TB touches a chord

Toto Ngqu works as a carguard in Fish Hoek on a Sunday to raise funds for his BA studies at the University of the Western Cape.

The 21-year-old from Mount Frere in the Eastern Cape is also something of a get-tested-and-take-your-muti activist because of his association with the play Touched by TB.

It was commissioned as a thank you from University of Stellenbosch medical researchers to more than 1 000 residents of the Cape Flats who are participating in a complex seven-country study of how tuberculosis spreads through homes.

The story, which was written and directed by science theatre specialist David Muller, was checked by researchers to ensure that it was free of the many urban legends surrounding the microbe.

As a result of those performances, Ngqu has been in regular contact with his family in Khayelitsha ever since his four-year-old niece, Linathi, contracted TB.

He wants to ensure that the preschooler takes her daily medication for the entire six months. ‘I know now what happens when you don’t take the drugs regularly,” he said.

Pauline Aaron, an actress in Touched by TB, plays the role of a mother who trusts her son when he says that he is taking his TB pills. He stops, develops a multidrug-resistant strain and dies.

‘I come from Elsies River,” Aaron said, ‘and you could see on the faces of the audience that they were responding to the storyline.”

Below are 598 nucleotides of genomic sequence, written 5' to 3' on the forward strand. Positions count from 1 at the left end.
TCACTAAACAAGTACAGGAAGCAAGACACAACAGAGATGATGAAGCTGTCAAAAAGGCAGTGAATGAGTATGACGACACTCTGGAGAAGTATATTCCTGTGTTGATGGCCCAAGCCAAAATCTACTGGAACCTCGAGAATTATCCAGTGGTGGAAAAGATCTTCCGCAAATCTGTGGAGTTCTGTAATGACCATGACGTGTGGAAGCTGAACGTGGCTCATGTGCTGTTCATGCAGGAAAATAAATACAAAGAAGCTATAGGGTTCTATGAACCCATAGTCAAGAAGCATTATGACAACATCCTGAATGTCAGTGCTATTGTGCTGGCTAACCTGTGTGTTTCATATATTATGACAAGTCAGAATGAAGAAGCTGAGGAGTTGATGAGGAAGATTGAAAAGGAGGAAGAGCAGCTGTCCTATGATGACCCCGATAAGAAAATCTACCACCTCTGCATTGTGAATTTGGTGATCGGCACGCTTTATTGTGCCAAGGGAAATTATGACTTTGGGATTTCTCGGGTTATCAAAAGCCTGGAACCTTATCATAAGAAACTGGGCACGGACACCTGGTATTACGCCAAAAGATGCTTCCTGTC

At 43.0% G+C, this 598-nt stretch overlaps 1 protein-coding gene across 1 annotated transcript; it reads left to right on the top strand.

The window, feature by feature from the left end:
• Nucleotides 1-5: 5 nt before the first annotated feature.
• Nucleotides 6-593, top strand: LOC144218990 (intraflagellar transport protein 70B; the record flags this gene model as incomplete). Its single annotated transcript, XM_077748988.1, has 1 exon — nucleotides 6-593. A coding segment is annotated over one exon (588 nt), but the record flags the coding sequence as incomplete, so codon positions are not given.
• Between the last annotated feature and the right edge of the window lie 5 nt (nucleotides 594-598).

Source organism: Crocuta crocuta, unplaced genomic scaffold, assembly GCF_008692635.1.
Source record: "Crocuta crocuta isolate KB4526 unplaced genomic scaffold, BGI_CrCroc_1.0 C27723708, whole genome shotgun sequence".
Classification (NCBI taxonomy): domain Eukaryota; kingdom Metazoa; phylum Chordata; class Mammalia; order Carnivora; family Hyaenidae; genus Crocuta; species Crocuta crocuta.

Dr Gill Black, a Scottish-born Stellenbosch University immunologist, commissioned the play. She and her colleagues — Kim Stanley, Nulda Beyers, Nelita du Plessis and Nokwanda Ngombane — are co-investigators in the global Biomarkers for TB project.

They and other African researchers from Malawi, the Gambia, Uganda and Ethiopia are part of a worldwide effort to find out why some people are resistant to the bacillus.

The South African wing of the study, which began as a pilot project in 2005, includes about 200 people who have TB, some of whom are ill.

Not only does the study track their treatment and the progress of their disease, it also tracks the health of more than 1 100 members of their households. Special attention is paid to TB patients who are HIV-positive or are infected during the course of the study.

The researchers are tackling the illness with a battery of new and sophisticated immunity tests, including monitoring how blood from people with TB will respond to a range of proteins.

Another high-tech test falls under the futuristic-sounding title of transcriptomics, a field of chemistry that didn’t exist a few years ago.

‘Transcriptomics allows us to study each patient’s entire set of ribonucleic acids or RNA, which is a single strand of critically important genetic information,” Black said.

‘Very few of the people who are infected with TB will develop an active form of the disease. We are hunting for markers that will show who will get sick and who will not. In the long run we want to have a test that can say, yes, you’ve been exposed to TB and we can say whether you’re at risk,” the immunolgist said.

Touched by TB will have its premier on World Tuberculosis Day on Wednesday March 24 at the SciFest Africa in Grahamstown. Email [email protected] or check www.scifest.org.za for more information

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Christina Scott
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